34. Nguyen VZD et al (2003) Forest Institute of Plant Investment (FIPI). Annual Report, pp 109–115Google Scholar
  35. Nguyen et al (2008–2009) In: Institute of agricultural genetics. Annual report, pp 201–214 (Unpublished, in Vietnamese)Google Scholar
  36. Österberg MK, Shavorskaya O, Lascoux M, Lagercrantz U (2002) Naturally occurring indel variation in the Brassica nigra COL1 gene is associated with variation in flowering time. Genetics 161(1):299–306PubMedPubMedCentralGoogle Scholar
  37. Peakall R, Smouse PE (2006) Genalex 6: genetic analysis in Excel. Population genetic software for teaching and research. Mol Ecol Notes.  https://doi.org/10.1111/j.1471-8286.2005.01155.x CrossRefGoogle Scholar
  38. Peakall R, Gilmore S, Keys W, Morgante M, Rafalski A (1998) Cross-species amplification of soybean (Glycine max) simple sequence repeats (SSRs) within the genus and other legume genera: implications for the transferability of SSRs in plants. Mol Biol Evol 15:1275–1287CrossRefGoogle Scholar
  39. Pritchard JK, Stephens M, Donnelly P et al (2000) Inference of population structure using multilocus genotype data. Genetics 155:945–959PubMedPubMedCentralGoogle Scholar
  40. Ramanatha Rao V et al (2005) Lychee genetic resources conservation and utilization in Asia—IPGRI’s efforts. Acta Hortic 665:117–224Google Scholar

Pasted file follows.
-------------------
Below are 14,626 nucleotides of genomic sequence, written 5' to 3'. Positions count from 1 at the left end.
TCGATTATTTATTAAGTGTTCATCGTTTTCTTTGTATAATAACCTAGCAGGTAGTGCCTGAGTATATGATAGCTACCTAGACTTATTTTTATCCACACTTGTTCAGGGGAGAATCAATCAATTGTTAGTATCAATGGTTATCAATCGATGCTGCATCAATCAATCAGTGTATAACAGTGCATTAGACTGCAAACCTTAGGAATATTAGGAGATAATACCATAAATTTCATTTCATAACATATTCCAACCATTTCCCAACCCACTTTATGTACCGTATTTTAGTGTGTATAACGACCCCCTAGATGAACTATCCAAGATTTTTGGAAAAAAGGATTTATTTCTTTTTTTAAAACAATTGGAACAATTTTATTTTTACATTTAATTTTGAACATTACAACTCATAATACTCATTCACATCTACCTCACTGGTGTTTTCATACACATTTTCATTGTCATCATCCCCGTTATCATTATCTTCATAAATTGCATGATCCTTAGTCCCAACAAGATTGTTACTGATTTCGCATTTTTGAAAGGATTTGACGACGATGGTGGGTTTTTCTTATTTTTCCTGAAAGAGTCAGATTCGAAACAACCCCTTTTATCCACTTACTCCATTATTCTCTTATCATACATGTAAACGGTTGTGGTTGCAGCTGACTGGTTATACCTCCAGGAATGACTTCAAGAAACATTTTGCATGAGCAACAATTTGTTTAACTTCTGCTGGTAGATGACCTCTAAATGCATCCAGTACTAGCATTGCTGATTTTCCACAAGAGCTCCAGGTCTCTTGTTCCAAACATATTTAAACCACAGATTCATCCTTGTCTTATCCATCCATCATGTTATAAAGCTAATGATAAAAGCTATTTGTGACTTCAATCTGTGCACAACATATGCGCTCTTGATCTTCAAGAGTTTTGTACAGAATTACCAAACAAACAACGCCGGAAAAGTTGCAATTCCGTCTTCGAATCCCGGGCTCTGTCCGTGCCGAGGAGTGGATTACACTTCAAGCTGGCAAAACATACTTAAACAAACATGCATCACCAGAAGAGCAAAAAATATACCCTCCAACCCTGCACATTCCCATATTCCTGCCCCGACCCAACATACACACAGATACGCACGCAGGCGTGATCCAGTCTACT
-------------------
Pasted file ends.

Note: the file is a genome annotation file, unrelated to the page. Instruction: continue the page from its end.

41. Rossetto M (2001) Sourcing of SSR markers from related plant species. In: Henry RJ (ed) Plant genotyping: the DNA fingerprinting of plants. CAB International, Oxford, pp 210–224Google Scholar
  42. Rozen S, Skaletsky HJ (2000) Primer3 on the WWW for general users and for biologist programmers. In: Krawetz S, Misener S (eds) Bioinformatics methods and protocols: methods in molecular biology. Humana Press, Totowa, pp 365–386Google Scholar
  43. Schroeder JW, Tran HT, Dick CW (2014) Fine scale spatial genetic structure in Pouteria reticulata (Engl) Eyma (Sapotaceae), a dioecious, vertebrate dispersed tropical rain forest tree species. Glob Ecol Conserv 1:43–49CrossRefGoogle Scholar
  44. Sim CH, Mahani MC, Choong CY, Salma I (2005) Transferability of SSR markers from lychee (Litchi chinensis Sonn.)to pulasan (Nephelium ramboutan-ake L.). Fruits 60:379–385CrossRefGoogle Scholar
  45. Slotte T, Huang H, Holm K, Ceplitis A, St. Onge K, Chen J, Lagercrantz U, Lascoux M (2009) Splicing variation at a FLOWERING LOCUS C homoeolog is associated with flowering time variation in the tetraploid Capsella bursa-pastoris. Genetics.  https://doi.org/10.1534/genetics.109.103705 CrossRefPubMedPubMedCentralGoogle Scholar
  46. Tan PJ (2008) Phytochemical characterization of Xerospermum Noronhianum. PhD thesis, Universiti Putra MalaysiaGoogle Scholar
  47. Tan PJ, Khozirah S, Christian P, Intan SI, Faridah A, Nordin HL, Viqar UA (2009) Bidesmosidic Oleanane Saponins from Xerospermum noronhianum. Helv Chim Acta 92:1973–1982CrossRefGoogle Scholar
  48. Taylor JS, Durkin JMH, Breden F (1999) The death of a microsatellite: a phylogenetic perspective on microsatellite interruptions. Mol Biol Evol 16:567–572CrossRefGoogle Scholar